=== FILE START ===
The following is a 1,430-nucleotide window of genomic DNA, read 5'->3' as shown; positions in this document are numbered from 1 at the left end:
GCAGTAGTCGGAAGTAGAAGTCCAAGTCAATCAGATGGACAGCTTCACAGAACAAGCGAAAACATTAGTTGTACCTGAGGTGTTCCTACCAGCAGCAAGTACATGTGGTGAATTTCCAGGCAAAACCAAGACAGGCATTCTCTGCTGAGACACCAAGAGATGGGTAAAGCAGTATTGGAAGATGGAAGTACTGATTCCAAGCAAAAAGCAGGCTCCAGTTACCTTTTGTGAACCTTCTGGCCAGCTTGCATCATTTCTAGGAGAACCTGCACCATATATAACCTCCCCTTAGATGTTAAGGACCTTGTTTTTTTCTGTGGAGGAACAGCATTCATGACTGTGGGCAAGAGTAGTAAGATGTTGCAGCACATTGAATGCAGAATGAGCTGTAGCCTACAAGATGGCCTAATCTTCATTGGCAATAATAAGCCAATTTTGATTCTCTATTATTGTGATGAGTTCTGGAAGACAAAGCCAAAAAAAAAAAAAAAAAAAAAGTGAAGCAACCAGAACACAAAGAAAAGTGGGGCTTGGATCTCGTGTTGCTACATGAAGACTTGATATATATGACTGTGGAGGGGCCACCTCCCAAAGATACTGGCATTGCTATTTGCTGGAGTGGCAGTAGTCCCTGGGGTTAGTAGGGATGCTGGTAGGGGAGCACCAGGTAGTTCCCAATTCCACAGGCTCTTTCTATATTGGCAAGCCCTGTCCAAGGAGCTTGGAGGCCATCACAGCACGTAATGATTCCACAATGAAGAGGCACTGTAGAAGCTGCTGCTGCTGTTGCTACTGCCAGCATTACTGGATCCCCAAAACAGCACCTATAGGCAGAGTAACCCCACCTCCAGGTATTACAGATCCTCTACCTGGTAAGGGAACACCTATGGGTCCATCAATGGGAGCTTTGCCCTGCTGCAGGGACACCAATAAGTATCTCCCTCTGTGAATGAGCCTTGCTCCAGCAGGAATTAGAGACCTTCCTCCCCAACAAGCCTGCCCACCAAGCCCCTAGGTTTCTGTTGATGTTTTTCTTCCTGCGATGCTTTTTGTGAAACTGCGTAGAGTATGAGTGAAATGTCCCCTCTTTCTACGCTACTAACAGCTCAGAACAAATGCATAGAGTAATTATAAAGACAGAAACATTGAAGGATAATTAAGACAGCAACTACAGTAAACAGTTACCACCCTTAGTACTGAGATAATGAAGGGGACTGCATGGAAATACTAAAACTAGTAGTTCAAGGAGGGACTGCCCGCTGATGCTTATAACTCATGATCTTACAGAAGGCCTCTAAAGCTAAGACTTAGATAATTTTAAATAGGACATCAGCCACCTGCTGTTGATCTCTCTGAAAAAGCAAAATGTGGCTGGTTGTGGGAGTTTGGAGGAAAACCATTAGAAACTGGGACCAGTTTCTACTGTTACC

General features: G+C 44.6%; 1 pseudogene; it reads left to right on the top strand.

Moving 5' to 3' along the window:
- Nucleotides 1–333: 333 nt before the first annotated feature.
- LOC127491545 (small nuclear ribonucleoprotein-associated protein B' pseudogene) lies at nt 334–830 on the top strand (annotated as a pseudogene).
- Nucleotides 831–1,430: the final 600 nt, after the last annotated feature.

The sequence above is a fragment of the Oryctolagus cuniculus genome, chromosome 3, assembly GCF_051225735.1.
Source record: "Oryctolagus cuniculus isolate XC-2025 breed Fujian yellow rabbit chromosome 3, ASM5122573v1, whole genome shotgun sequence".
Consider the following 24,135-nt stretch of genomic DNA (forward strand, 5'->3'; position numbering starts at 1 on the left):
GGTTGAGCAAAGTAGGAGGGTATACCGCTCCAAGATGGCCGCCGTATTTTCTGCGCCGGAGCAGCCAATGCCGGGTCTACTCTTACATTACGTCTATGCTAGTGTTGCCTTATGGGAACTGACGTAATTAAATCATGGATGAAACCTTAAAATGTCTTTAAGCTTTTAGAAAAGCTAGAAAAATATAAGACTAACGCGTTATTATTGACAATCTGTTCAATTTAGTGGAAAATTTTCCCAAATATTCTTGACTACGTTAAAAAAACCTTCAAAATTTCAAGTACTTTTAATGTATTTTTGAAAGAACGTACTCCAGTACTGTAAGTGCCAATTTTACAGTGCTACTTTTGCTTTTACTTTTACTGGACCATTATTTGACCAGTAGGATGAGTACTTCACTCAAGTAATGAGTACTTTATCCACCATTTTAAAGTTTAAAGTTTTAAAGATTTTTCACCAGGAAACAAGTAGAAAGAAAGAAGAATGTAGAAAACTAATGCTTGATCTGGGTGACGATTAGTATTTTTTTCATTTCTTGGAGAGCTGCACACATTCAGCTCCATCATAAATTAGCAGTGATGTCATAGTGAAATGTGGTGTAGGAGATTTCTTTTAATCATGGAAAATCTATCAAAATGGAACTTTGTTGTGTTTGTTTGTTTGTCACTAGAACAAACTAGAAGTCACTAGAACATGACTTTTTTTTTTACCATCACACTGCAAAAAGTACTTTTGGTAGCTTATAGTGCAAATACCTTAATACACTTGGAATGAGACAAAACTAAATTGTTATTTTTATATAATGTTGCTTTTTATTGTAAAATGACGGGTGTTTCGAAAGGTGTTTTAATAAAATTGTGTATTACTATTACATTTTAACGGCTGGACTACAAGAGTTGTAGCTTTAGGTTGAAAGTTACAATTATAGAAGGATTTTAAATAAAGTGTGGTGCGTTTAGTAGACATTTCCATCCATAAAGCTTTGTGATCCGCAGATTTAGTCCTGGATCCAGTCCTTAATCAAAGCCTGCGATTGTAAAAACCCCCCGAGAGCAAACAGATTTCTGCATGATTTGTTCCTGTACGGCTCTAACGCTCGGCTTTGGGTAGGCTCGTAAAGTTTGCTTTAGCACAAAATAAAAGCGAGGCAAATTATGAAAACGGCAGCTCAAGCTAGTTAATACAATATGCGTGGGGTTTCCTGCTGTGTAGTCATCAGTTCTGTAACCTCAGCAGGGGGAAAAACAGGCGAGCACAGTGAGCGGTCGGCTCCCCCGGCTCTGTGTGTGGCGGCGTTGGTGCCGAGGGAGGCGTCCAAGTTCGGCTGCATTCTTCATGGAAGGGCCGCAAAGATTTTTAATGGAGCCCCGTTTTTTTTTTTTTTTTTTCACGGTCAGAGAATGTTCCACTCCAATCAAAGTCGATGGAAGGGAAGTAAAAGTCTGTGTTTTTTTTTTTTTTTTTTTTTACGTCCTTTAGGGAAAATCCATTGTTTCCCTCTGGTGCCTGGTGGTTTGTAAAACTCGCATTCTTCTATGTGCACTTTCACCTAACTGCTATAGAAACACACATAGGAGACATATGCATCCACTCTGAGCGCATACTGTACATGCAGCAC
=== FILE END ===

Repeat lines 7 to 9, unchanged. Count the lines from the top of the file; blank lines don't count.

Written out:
- Nucleotides 831–1,430: the final 600 nt, after the last annotated feature.

The sequence above is a fragment of the Oryctolagus cuniculus genome, chromosome 3, assembly GCF_051225735.1.
Source record: "Oryctolagus cuniculus isolate XC-2025 breed Fujian yellow rabbit chromosome 3, ASM5122573v1, whole genome shotgun sequence".